khtan (51) [Avatar] Offline
#1
Thanks for the next installment. Here are some feedback :

1) 10.2.2 Persisting events
"So, events are simple, flat data objects that capture data about an event."
Circular statement unless the latter event has some specific meaning that
is not articulated.

2) 10.2.1 Representing events
"since it involves less operational overhead. If the business-critical"
Lines after this are missing.

3) 10.2.4 An interlude on pattern matching
Icon for Button4 not drawn in Listing 10.4

4) 10.2.5 Representing state transitions
The signature "give me a state and an event and I'll compute a new state"
could also be written as :
event -> state -> state ----(b) instead of
state -> event -> state ----(a)

The difference is that (a) starts and ends in a state while (b) starts with an event, and ends in a state
Is this just a syntax nicety or would using signature (b) cause problems later on?

Thanks,
Enrico Buonanno (69) [Avatar] Offline
#2
Thanks for the pointers; 1-3 will be addressed in the next rendering

1) "So, events are simple, flat data objects that capture data about an event."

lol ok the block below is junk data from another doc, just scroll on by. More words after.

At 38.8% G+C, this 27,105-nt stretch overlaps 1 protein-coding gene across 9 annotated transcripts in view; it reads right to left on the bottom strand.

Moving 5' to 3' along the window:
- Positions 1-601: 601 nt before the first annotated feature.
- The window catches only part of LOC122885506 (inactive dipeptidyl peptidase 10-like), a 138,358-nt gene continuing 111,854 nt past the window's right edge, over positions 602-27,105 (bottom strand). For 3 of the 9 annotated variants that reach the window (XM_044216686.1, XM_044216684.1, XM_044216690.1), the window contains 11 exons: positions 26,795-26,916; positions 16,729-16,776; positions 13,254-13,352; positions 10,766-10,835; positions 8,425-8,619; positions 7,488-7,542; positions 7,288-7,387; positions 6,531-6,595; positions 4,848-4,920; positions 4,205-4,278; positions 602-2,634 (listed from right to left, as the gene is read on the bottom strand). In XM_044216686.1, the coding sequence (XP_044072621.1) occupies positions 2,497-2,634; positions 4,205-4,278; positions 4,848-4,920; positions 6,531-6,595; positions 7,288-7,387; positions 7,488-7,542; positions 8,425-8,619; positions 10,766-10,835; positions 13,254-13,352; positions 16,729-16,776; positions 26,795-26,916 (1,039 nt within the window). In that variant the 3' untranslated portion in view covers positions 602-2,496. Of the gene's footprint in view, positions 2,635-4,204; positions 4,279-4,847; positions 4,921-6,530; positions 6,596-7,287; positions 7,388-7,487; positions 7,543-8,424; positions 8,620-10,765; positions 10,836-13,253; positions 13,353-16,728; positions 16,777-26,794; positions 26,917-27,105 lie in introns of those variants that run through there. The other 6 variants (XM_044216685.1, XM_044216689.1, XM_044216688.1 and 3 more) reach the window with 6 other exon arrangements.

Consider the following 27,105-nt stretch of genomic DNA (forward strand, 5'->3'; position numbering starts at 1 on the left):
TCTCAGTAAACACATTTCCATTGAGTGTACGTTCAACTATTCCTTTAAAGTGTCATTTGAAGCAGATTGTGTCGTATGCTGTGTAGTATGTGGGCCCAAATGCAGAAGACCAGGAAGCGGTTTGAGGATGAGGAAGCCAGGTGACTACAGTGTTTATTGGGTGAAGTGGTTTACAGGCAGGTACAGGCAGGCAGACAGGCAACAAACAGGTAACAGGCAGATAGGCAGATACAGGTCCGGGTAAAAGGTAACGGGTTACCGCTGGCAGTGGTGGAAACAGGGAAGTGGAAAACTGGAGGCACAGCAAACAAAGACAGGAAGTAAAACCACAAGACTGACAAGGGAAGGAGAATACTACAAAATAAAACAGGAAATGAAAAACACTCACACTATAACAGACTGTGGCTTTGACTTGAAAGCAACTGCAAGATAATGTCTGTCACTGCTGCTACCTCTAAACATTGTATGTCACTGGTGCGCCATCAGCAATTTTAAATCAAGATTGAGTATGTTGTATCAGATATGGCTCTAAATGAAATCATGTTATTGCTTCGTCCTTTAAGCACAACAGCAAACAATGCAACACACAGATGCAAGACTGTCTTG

What I really meant is: "event-classes are simple, flat data objects that capture data about an event-real-thing-that-happened"

4) 10.2.5 Representing state transitions
The signature "give me a state and an event and I'll compute a new state"
could also be written as :
event -> state -> state ----(b) instead of
state -> event -> state ----(a)

Of course, both signatures are possible. But if you think about it, a state transition is the reducer function of a fold: the state of an entity is a fold over the list/stream of events that happened, with the initial state of the entity when it was created as accumulator. The convention is that the accumulator is the first parameter to the reducer function.
ekennedy6334 (2) [Avatar] Offline
#3
Love this book!!

Looks like just before 10.2.3 some text was cut off.

Thanks!
Thorsten Deinert (7) [Avatar] Offline
#4
I enjoyed reading chapter 10, especially because an event-based solution is what I need to make the history of orders in an internal booking system obvoius.


You're using bank accounts and transfers as an example in this chapter. Thinking about it, that seems to be the perfect fit for an event-based system: Double-entry bookkeping is just smart way to record events, isn't it? And balancing is transferring them into a current state...

"Replaying" the history to get the current state of a single account is well explained and straight forward. What I wander is, how would I query all accounts that are in some specific state in an event-based database? For example, to process reminders, etc.?